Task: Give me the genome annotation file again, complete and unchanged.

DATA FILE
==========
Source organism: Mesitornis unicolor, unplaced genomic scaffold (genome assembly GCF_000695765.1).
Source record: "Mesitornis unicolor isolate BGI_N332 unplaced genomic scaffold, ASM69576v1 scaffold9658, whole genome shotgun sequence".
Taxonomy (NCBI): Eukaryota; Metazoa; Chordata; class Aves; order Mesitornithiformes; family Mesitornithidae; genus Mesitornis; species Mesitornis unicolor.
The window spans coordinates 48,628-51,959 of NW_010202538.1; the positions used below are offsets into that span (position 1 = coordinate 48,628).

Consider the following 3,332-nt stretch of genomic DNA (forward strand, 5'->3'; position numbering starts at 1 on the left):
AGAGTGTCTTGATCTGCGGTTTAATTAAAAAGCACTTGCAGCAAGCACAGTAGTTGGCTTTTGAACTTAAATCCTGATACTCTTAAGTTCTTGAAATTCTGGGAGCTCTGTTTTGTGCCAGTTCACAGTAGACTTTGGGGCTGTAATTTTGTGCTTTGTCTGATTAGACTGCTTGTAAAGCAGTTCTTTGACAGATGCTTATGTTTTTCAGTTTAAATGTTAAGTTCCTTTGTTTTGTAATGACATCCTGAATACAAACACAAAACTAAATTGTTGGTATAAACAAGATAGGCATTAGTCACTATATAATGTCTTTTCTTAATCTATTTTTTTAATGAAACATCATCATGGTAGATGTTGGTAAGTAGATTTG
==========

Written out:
Source organism: Mesitornis unicolor, unplaced genomic scaffold (genome assembly GCF_000695765.1).
Source record: "Mesitornis unicolor isolate BGI_N332 unplaced genomic scaffold, ASM69576v1 scaffold9658, whole genome shotgun sequence".
Taxonomy (NCBI): Eukaryota; Metazoa; Chordata; class Aves; order Mesitornithiformes; family Mesitornithidae; genus Mesitornis; species Mesitornis unicolor.
The window spans coordinates 48,628-51,959 of NW_010202538.1; the positions used below are offsets into that span (position 1 = coordinate 48,628).

Consider the following 3,332-nt stretch of genomic DNA (forward strand, 5'->3'; position numbering starts at 1 on the left):
AGAGTGTCTTGATCTGCGGTTTAATTAAAAAGCACTTGCAGCAAGCACAGTAGTTGGCTTTTGAACTTAAATCCTGATACTCTTAAGTTCTTGAAATTCTGGGAGCTCTGTTTTGTGCCAGTTCACAGTAGACTTTGGGGCTGTAATTTTGTGCTTTGTCTGATTAGACTGCTTGTAAAGCAGTTCTTTGACAGATGCTTATGTTTTTCAGTTTAAATGTTAAGTTCCTTTGTTTTGTAATGACATCCTGAATACAAACACAAAACTAAATTGTTGGTATAAACAAGATAGGCATTAGTCACTATATAATGTCTTTTCTTAATCTATTTTTTTAATGAAACATCATCATGGTAGATGTTGGTAAGTAGATTTG